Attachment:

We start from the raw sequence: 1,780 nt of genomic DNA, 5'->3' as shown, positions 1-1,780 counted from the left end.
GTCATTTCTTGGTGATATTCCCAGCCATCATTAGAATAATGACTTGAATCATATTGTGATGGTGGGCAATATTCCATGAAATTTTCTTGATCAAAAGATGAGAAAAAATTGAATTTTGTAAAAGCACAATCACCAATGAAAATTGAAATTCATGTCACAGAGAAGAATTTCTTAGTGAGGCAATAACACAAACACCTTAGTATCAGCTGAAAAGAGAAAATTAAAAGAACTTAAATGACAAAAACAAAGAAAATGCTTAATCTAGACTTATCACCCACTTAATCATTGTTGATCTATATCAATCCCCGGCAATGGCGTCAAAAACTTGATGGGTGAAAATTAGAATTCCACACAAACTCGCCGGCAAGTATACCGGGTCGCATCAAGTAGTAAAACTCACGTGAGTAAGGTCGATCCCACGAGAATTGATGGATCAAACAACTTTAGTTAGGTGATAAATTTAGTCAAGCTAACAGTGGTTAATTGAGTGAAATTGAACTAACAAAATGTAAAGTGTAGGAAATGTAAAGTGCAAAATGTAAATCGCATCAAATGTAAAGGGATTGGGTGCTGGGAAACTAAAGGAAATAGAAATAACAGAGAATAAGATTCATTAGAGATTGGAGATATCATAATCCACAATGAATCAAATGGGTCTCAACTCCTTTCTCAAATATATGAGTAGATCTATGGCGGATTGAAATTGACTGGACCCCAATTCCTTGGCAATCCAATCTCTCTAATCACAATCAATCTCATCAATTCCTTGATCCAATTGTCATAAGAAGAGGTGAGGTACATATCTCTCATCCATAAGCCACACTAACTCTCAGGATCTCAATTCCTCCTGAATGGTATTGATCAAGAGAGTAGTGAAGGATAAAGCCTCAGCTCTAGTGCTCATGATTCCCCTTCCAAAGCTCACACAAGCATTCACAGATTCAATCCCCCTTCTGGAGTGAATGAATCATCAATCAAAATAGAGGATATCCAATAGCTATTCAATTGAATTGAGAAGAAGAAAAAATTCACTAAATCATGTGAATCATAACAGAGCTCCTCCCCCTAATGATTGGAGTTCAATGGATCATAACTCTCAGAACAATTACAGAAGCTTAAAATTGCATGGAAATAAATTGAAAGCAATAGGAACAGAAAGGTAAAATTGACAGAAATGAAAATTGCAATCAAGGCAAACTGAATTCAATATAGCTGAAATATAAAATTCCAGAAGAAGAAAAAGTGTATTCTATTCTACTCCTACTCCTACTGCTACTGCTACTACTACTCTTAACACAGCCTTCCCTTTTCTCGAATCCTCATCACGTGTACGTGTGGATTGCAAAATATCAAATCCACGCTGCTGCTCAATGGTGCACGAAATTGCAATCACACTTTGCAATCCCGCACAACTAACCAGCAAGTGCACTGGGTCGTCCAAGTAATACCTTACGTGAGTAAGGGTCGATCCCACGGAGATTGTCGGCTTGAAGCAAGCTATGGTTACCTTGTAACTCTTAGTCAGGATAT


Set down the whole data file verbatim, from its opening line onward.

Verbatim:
We start from the raw sequence: 1,780 nt of genomic DNA, 5'->3' as shown, positions 1-1,780 counted from the left end.
GTCATTTCTTGGTGATATTCCCAGCCATCATTAGAATAATGACTTGAATCATATTGTGATGGTGGGCAATATTCCATGAAATTTTCTTGATCAAAAGATGAGAAAAAATTGAATTTTGTAAAAGCACAATCACCAATGAAAATTGAAATTCATGTCACAGAGAAGAATTTCTTAGTGAGGCAATAACACAAACACCTTAGTATCAGCTGAAAAGAGAAAATTAAAAGAACTTAAATGACAAAAACAAAGAAAATGCTTAATCTAGACTTATCACCCACTTAATCATTGTTGATCTATATCAATCCCCGGCAATGGCGTCAAAAACTTGATGGGTGAAAATTAGAATTCCACACAAACTCGCCGGCAAGTATACCGGGTCGCATCAAGTAGTAAAACTCACGTGAGTAAGGTCGATCCCACGAGAATTGATGGATCAAACAACTTTAGTTAGGTGATAAATTTAGTCAAGCTAACAGTGGTTAATTGAGTGAAATTGAACTAACAAAATGTAAAGTGTAGGAAATGTAAAGTGCAAAATGTAAATCGCATCAAATGTAAAGGGATTGGGTGCTGGGAAACTAAAGGAAATAGAAATAACAGAGAATAAGATTCATTAGAGATTGGAGATATCATAATCCACAATGAATCAAATGGGTCTCAACTCCTTTCTCAAATATATGAGTAGATCTATGGCGGATTGAAATTGACTGGACCCCAATTCCTTGGCAATCCAATCTCTCTAATCACAATCAATCTCATCAATTCCTTGATCCAATTGTCATAAGAAGAGGTGAGGTACATATCTCTCATCCATAAGCCACACTAACTCTCAGGATCTCAATTCCTCCTGAATGGTATTGATCAAGAGAGTAGTGAAGGATAAAGCCTCAGCTCTAGTGCTCATGATTCCCCTTCCAAAGCTCACACAAGCATTCACAGATTCAATCCCCCTTCTGGAGTGAATGAATCATCAATCAAAATAGAGGATATCCAATAGCTATTCAATTGAATTGAGAAGAAGAAAAAATTCACTAAATCATGTGAATCATAACAGAGCTCCTCCCCCTAATGATTGGAGTTCAATGGATCATAACTCTCAGAACAATTACAGAAGCTTAAAATTGCATGGAAATAAATTGAAAGCAATAGGAACAGAAAGGTAAAATTGACAGAAATGAAAATTGCAATCAAGGCAAACTGAATTCAATATAGCTGAAATATAAAATTCCAGAAGAAGAAAAAGTGTATTCTATTCTACTCCTACTCCTACTGCTACTGCTACTACTACTCTTAACACAGCCTTCCCTTTTCTCGAATCCTCATCACGTGTACGTGTGGATTGCAAAATATCAAATCCACGCTGCTGCTCAATGGTGCACGAAATTGCAATCACACTTTGCAATCCCGCACAACTAACCAGCAAGTGCACTGGGTCGTCCAAGTAATACCTTACGTGAGTAAGGGTCGATCCCACGGAGATTGTCGGCTTGAAGCAAGCTATGGTTACCTTGTAACTCTTAGTCAGGATAT